About Me

Ithaca, New York
MWF, now officially 42, loves long walks on the beach and laughing with friends ... oh, wait. By day, I'm a mid-level university administrator reluctant to be more specific on a public forum. Nights and weekends, though, I'm a homebody with strong nerdist leanings. I'm never happier than when I'm chatting around the fire, playing board games, cooking up some pasta, and/or road-tripping with my family and friends. I studied psychology and then labor economics in school, and I work in higher education. From time to time I get smug, obsessive, or just plain boring about some combination of these topics, especially when inequality, parenting, or consumer culture are involved. You have been warned.

Friday, May 4, 2012

#40: Agent 6

Agent 6, by Tom Rob Smith (New York: Grand Central Publishing, 2012)

"Leo Demidov is no longer a member of Moscow's secret police. But when his wife, Raisa, and daughters Zoya and Elena are invited on a 'Peace Tour' to NewYork City, he is immediately suspicious. 

"Forbidden to travel with his family and trapped on the other side of the world, Leo watches helplessly as events in New York unfold and those closest to his heart are pulled into a web of political conspiracy and betrayal -- one that will end in tragedy.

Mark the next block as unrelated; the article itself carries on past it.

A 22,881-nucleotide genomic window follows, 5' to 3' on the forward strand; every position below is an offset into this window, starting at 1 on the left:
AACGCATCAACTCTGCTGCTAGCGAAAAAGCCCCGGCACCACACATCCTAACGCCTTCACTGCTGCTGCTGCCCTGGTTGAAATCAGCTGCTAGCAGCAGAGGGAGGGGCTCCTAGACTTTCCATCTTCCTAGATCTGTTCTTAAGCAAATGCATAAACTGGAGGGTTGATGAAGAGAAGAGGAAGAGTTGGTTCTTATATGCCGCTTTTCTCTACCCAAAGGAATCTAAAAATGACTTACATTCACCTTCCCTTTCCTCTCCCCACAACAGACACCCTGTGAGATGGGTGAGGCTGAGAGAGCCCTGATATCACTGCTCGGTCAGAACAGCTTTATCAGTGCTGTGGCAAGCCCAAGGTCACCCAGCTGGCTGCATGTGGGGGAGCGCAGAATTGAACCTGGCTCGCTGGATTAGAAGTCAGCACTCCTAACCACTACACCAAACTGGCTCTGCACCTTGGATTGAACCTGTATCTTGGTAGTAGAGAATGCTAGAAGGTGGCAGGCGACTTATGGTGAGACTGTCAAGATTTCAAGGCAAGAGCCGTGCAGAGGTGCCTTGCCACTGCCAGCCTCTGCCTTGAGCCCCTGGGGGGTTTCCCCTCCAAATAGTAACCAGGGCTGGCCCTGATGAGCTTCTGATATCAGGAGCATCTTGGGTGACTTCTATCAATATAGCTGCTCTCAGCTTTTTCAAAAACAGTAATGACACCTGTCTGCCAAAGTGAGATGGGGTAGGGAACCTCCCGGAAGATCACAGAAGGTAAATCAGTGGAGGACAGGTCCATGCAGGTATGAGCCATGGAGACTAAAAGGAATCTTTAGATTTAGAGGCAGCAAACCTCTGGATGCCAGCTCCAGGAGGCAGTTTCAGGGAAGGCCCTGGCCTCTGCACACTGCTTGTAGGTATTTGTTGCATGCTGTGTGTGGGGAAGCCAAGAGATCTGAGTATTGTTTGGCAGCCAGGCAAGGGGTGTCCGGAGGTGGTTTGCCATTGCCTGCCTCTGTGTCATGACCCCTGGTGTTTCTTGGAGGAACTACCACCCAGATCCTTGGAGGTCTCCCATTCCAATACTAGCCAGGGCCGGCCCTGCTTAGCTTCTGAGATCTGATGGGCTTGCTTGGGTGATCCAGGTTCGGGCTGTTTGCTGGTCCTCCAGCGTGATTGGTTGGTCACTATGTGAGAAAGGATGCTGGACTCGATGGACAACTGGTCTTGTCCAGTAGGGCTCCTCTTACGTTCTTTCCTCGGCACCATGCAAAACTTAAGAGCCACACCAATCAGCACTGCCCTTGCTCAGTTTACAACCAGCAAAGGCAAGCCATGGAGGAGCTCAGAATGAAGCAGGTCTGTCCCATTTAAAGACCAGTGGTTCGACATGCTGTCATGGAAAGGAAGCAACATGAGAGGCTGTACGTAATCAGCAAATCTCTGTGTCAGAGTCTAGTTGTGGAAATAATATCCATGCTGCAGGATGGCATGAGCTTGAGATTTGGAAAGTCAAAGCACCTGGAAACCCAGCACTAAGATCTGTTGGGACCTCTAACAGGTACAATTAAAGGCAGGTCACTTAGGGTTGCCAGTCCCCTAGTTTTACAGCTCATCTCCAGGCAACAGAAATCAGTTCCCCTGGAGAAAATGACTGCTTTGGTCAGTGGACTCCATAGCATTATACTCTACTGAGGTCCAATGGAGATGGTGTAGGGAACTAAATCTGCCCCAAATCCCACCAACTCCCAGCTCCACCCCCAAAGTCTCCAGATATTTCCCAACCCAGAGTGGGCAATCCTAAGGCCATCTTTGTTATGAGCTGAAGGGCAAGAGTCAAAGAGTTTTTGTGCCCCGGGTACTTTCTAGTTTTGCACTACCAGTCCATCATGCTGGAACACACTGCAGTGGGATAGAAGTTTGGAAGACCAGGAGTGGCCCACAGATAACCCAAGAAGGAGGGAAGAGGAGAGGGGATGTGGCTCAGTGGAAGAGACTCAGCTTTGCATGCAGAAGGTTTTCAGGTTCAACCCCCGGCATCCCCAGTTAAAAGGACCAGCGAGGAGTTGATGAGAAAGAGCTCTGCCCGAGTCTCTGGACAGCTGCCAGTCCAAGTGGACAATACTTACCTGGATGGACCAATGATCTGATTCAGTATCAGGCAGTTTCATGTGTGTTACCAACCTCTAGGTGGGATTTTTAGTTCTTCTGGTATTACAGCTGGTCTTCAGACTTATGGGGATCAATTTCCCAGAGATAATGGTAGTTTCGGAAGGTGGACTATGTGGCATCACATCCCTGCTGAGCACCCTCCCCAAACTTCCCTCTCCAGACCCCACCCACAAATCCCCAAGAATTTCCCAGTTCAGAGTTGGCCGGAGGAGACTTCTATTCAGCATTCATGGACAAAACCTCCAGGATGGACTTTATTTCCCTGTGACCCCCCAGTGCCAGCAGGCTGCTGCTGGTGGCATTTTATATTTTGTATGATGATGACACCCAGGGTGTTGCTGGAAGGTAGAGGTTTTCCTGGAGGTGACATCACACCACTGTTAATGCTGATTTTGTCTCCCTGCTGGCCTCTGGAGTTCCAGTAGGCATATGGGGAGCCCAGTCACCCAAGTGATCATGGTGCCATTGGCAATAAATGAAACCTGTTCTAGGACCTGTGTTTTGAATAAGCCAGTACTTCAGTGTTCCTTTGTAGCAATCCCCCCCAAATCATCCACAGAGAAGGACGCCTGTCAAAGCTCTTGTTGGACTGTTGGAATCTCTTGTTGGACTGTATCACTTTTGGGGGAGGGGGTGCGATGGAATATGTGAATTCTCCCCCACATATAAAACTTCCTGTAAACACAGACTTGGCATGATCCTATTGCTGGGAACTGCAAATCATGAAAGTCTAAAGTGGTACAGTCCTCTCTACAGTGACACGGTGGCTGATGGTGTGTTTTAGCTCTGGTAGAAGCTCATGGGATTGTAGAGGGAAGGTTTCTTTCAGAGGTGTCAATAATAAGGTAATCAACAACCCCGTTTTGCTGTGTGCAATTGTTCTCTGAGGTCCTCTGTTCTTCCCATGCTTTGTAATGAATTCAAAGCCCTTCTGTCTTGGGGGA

"In the horrible aftermath, Leo demands only one thing: to investigate the killer who destroyed his family. His request is summarily denied. Crippled by grief and haunted by the need to find out exactly what happened on that night in New York, Leo takes matters into his own hands. It is a quest that will span decades, and take Leo around the world -- from Moscow, to the mountains of Soviet-controlled Afghanistan, to the backstreets of New York -- in pursuit of the one man who knows the truth: Agent 6."

Opening Line:
"The safest way to write a diary was to imagine Stalin reading every word."

My Take:
Not bad, but certainly the weakest in the trilogy that includes Child 44 and The Secret Speech. The first two books were solidly entertaining political thrillers; this one alternates between dragging a bit and jumping abruptly across way too much time and space for the reader to have a good grasp of what's going on. It's not clear if Smith's trying to write a thriller about the Soviet occupation of Afghanistan or a psychological novel about a secret policeman who starts having doubts about the rightness of all he's done, and it doesn't quite fit either niche correctly.

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